In order to judge the complications of a viral disease it is not sufficient to take only the immediate impact of the disease into account. Also short and long term consequences for health in general have to be observed. .Furthermore, there is also a social aspect which might be important in long term considerations.

When the Incas first came in contact with the European varicella virus and with measles this had a disastrous effect for their population. The same was true for the Red Indians. The events in North and South American can be compared with the Spanish flu 1918/1919. Confronted with a totally new virus, an avian type of influenza, millions died. This first contact lead to an overreaction of the immune system which provoked most deaths (Kobasa et al 2004, Kash et al 2006). The same seems to be true for the Avian flu virus H5N1 (Jong et al 2006). May be an overreaction is the typical pattern when a population is exposed to a new germ for the first time.

These disastrous reaction cannot be attributed only to the lack of antibodies. If a community has lived with a germ for a longer time, also the individual which never had contact with it before and has no specific antibodies is, in a way, protected and the reaction is smoother. This has been observed with measles in America or with syphilis (as an example of a bacterial disease) in Europe.

Three mechanisms might play a role. First, an epigenetic transmission (chap. 4.3) might provide some specific information about the germ. Second, a population might develop a cross-immunity through an ecological context (gut flora, persisting viruses). Third, the virus might change after several transmissions from human to human. There are indications for all three possibilities and these possibilities might even work hand in hand.

The question remains, whether it is useful to vaccinate against of large variety of viruses with an unknown long term effect, as there are no ideas about how this changes the human adaptation in general and to other viruses in special. Will other viruses become more potent? And what happens in times of war or famine when vaccination programs are no longer available? There was never a long period of time in human history with such stable conditions that exhaustive vaccination programs would have been possible. The reoccurrence of a disease in a situation when the community has ‘forgotten’ how to react adequately, might lead to such a disastrous effect as varicella and measles had in 15th and 16th century in America. Such effects are already feared in some African countries where polio has been eradicated through vaccination campaigns of the WHO. The reoccurrence of the virus finds now a susceptible population who never had a contact with the virus (it has been formerly eradicated) nor is it sufficiently vaccinated due to social factors (MacKenzie 2006).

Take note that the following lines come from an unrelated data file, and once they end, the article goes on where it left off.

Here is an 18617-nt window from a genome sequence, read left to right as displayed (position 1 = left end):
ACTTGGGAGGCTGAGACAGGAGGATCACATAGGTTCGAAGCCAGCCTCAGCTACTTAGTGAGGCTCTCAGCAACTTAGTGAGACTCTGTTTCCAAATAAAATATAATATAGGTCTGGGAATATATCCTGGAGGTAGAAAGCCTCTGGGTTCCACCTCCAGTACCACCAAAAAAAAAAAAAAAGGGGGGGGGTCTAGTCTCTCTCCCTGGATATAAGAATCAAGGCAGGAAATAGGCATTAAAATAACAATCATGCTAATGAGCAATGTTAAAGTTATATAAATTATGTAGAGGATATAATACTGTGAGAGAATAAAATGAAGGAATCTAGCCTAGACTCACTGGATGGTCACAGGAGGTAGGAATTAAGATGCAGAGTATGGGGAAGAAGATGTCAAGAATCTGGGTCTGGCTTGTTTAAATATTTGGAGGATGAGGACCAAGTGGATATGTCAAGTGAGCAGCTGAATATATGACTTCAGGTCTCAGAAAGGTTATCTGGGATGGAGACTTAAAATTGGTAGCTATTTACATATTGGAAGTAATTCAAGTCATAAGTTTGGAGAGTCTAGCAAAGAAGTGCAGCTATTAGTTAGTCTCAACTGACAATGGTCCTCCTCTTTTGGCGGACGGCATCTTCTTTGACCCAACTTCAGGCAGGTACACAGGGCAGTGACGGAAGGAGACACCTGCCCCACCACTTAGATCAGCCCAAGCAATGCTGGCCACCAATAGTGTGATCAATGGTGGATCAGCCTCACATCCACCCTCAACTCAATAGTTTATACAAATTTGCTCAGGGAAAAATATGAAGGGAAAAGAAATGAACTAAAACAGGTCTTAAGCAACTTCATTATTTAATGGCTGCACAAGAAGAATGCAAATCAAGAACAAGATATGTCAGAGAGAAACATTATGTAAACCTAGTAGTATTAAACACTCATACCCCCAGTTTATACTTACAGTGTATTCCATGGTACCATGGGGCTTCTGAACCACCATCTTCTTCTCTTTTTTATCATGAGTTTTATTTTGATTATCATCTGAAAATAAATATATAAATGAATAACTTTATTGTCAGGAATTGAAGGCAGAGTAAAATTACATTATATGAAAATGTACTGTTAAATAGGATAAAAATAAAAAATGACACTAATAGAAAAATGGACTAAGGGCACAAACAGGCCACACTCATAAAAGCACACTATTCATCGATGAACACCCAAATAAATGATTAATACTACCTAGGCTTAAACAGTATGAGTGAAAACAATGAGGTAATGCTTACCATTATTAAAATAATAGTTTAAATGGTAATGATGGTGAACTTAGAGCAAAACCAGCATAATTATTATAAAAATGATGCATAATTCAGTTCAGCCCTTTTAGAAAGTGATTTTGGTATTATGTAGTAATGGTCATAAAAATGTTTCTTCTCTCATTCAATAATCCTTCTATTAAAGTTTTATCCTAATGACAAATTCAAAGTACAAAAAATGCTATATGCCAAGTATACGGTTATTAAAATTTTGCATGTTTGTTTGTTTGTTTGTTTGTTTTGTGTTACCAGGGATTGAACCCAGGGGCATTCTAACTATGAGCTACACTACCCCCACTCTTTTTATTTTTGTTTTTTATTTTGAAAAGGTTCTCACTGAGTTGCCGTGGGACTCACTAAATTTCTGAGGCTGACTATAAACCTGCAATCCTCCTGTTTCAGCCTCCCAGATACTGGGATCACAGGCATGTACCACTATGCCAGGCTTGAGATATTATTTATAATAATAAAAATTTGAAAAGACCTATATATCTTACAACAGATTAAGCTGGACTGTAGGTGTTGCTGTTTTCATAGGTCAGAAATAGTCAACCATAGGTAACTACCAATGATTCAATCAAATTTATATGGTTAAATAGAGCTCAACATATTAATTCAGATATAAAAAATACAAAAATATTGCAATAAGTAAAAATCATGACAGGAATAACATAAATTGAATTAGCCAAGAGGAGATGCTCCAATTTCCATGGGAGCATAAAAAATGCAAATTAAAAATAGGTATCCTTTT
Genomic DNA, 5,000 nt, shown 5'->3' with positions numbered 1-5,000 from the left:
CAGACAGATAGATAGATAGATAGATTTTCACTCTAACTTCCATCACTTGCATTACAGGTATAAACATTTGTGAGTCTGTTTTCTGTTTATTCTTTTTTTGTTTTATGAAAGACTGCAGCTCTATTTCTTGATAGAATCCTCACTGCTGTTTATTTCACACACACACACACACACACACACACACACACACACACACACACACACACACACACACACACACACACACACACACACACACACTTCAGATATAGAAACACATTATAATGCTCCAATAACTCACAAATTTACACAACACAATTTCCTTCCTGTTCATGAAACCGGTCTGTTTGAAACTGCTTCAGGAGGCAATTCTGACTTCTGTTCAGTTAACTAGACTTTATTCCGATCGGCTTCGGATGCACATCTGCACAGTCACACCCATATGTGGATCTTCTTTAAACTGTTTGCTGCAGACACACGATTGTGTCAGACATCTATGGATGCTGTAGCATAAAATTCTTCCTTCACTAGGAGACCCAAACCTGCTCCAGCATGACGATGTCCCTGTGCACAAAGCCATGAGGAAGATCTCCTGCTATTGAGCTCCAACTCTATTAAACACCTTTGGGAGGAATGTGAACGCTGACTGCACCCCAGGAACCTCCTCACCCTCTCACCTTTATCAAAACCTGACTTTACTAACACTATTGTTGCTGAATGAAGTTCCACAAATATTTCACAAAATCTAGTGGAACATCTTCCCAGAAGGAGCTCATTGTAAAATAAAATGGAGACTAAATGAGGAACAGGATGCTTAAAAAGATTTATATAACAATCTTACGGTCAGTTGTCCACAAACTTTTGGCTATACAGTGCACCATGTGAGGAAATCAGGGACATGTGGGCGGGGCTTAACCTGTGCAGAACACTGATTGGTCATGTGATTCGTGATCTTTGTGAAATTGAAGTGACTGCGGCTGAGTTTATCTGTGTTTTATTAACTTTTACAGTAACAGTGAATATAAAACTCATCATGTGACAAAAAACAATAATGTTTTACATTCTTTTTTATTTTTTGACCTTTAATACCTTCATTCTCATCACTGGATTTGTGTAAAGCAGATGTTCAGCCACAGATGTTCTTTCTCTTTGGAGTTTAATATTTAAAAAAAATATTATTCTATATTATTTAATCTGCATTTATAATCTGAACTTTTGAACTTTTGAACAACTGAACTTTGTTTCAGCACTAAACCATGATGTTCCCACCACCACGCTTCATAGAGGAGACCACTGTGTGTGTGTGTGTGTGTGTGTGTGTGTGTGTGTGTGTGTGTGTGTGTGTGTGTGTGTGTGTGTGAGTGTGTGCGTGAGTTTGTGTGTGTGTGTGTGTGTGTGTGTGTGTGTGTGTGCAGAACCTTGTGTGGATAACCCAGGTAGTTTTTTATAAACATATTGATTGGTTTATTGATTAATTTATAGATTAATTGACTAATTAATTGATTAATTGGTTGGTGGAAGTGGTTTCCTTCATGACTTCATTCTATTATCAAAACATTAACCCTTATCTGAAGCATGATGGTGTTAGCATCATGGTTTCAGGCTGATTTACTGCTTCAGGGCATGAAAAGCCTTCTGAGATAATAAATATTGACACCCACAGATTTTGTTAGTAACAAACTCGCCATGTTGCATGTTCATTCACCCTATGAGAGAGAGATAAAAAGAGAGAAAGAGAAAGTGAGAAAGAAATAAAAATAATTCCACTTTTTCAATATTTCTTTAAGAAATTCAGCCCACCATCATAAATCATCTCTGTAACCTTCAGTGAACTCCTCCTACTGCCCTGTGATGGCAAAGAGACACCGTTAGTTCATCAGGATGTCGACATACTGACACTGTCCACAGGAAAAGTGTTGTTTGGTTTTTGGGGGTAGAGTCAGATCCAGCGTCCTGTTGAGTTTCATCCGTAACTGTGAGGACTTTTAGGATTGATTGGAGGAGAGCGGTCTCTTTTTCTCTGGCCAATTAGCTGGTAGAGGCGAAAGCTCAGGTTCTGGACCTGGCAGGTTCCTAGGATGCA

Another question is, whether it is useful to vaccinate against a variety of viruses that on one side produce some harm, on the other side protect against some chronic disease? Already there are some propositions to vaccinations with living germs in order to stimulate the human immune system as the lack of infections facilitates the emergence of allergic disease (Asuitran et al 2004). In its final consequence such an idea aims to reinvent the viral flora. .

The nonlinear nature of the immune reaction to virus infections shall be highlighted with the following experiment: The Coxsackie virus is structurally similar to the polio virus although it provokes a totally different disease. Coxsackie is responsible mainly for catarrh like symptoms and rarely has severe complications. The discrepancy between the morphological similarity and the different clinical picture was explained by different receptors at which they dock. But when mice were genetically altered such that there were no more ‘polio receptors’ anymore, the animals developed the typical picture of polio when the Coxsackie virus was injected (Dufresne/Gromeier 2004). This finding reminds the receptor theory explaining the relation between helminths and atopic disease.

The fear is now that if the polio virus is totally eradicated and no more vaccination is performed, then may be the Coxsackie viruses will lead to a polio like diseases. Although such a conclusion is too speculative, it shall hint to problems that might arise when the viral flora is changed actively in a process which has been called ‚conscious purpose’ (chap. 6.1). In reflecting and discussing such problems there is no lack of data, but a lack of epistemological tools. This shall be demonstrated with the following example.

A survey found that the vaccination of children in Guinea Bissau lead to an increased overall mortality (Kirstenssen 2000), whereas another study showed that the vaccination with DPT and BCG in Burkina Faso lead to a decrease in overall mortality (Vaugelade et al 2004). The discussion of these results remained mainly on the level of the validity of the data (Hall 2004). By that the question of long term effects for the health of people in general and for the overall mortality in special could be avoided.

Without a sound epistemology it is impossible to tackle such questions as the specific-unspecific issue spoils everything. One contribution to the discussion even spoke of “non-specific "non-effects" of vaccination” (Fine 2004). However, the long term effects of a vaccination for the health in general have to be considered carefully in order to come to sound results (Shann 2004). That they are currently called unspecific is only due to the used theory. A more adequate theory makes it perfectly easy to model the underlying processes and to judge short and long term effects. We have proposed the concept of learning (Ivanovas et al 2007) which will be discussed later (chap. 4.3).